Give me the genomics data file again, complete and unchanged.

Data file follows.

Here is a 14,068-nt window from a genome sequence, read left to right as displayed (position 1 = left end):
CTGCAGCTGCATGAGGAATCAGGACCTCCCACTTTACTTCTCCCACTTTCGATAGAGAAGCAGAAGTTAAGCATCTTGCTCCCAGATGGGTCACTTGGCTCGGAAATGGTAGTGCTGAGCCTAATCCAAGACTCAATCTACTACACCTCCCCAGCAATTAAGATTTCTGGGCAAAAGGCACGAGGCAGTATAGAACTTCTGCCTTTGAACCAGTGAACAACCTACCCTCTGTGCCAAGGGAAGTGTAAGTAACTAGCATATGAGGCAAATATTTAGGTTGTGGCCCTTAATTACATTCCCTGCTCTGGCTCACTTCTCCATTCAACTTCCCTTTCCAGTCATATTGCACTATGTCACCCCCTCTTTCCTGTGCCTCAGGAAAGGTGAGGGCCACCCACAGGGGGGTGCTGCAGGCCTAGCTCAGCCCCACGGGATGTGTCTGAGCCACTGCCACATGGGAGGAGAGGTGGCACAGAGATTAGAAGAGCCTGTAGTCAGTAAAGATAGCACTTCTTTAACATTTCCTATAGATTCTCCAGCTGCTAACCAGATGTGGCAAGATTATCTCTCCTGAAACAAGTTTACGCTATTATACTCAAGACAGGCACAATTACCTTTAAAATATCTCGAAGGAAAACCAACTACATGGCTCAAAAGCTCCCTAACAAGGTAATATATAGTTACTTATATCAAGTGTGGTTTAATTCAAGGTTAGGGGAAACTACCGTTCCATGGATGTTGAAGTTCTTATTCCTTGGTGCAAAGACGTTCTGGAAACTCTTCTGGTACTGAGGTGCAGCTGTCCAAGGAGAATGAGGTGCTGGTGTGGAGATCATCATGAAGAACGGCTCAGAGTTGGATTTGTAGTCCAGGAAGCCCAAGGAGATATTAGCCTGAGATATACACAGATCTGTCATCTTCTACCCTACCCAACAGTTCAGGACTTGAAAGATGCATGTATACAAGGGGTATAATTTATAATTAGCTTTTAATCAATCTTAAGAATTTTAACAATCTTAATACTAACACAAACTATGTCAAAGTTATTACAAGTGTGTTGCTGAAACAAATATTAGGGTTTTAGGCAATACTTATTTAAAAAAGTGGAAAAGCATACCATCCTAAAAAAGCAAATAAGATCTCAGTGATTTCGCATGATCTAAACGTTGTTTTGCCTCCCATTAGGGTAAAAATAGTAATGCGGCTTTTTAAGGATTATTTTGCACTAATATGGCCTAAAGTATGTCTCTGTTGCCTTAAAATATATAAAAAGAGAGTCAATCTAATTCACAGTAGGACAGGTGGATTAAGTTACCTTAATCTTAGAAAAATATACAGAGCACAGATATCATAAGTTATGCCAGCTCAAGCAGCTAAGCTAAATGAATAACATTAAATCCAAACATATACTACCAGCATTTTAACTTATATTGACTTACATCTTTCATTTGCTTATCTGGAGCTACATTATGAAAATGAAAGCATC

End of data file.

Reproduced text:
Here is a 14,068-nt window from a genome sequence, read left to right as displayed (position 1 = left end):
CTGCAGCTGCATGAGGAATCAGGACCTCCCACTTTACTTCTCCCACTTTCGATAGAGAAGCAGAAGTTAAGCATCTTGCTCCCAGATGGGTCACTTGGCTCGGAAATGGTAGTGCTGAGCCTAATCCAAGACTCAATCTACTACACCTCCCCAGCAATTAAGATTTCTGGGCAAAAGGCACGAGGCAGTATAGAACTTCTGCCTTTGAACCAGTGAACAACCTACCCTCTGTGCCAAGGGAAGTGTAAGTAACTAGCATATGAGGCAAATATTTAGGTTGTGGCCCTTAATTACATTCCCTGCTCTGGCTCACTTCTCCATTCAACTTCCCTTTCCAGTCATATTGCACTATGTCACCCCCTCTTTCCTGTGCCTCAGGAAAGGTGAGGGCCACCCACAGGGGGGTGCTGCAGGCCTAGCTCAGCCCCACGGGATGTGTCTGAGCCACTGCCACATGGGAGGAGAGGTGGCACAGAGATTAGAAGAGCCTGTAGTCAGTAAAGATAGCACTTCTTTAACATTTCCTATAGATTCTCCAGCTGCTAACCAGATGTGGCAAGATTATCTCTCCTGAAACAAGTTTACGCTATTATACTCAAGACAGGCACAATTACCTTTAAAATATCTCGAAGGAAAACCAACTACATGGCTCAAAAGCTCCCTAACAAGGTAATATATAGTTACTTATATCAAGTGTGGTTTAATTCAAGGTTAGGGGAAACTACCGTTCCATGGATGTTGAAGTTCTTATTCCTTGGTGCAAAGACGTTCTGGAAACTCTTCTGGTACTGAGGTGCAGCTGTCCAAGGAGAATGAGGTGCTGGTGTGGAGATCATCATGAAGAACGGCTCAGAGTTGGATTTGTAGTCCAGGAAGCCCAAGGAGATATTAGCCTGAGATATACACAGATCTGTCATCTTCTACCCTACCCAACAGTTCAGGACTTGAAAGATGCATGTATACAAGGGGTATAATTTATAATTAGCTTTTAATCAATCTTAAGAATTTTAACAATCTTAATACTAACACAAACTATGTCAAAGTTATTACAAGTGTGTTGCTGAAACAAATATTAGGGTTTTAGGCAATACTTATTTAAAAAAGTGGAAAAGCATACCATCCTAAAAAAGCAAATAAGATCTCAGTGATTTCGCATGATCTAAACGTTGTTTTGCCTCCCATTAGGGTAAAAATAGTAATGCGGCTTTTTAAGGATTATTTTGCACTAATATGGCCTAAAGTATGTCTCTGTTGCCTTAAAATATATAAAAAGAGAGTCAATCTAATTCACAGTAGGACAGGTGGATTAAGTTACCTTAATCTTAGAAAAATATACAGAGCACAGATATCATAAGTTATGCCAGCTCAAGCAGCTAAGCTAAATGAATAACATTAAATCCAAACATATACTACCAGCATTTTAACTTATATTGACTTACATCTTTCATTTGCTTATCTGGAGCTACATTATGAAAATGAAAGCATC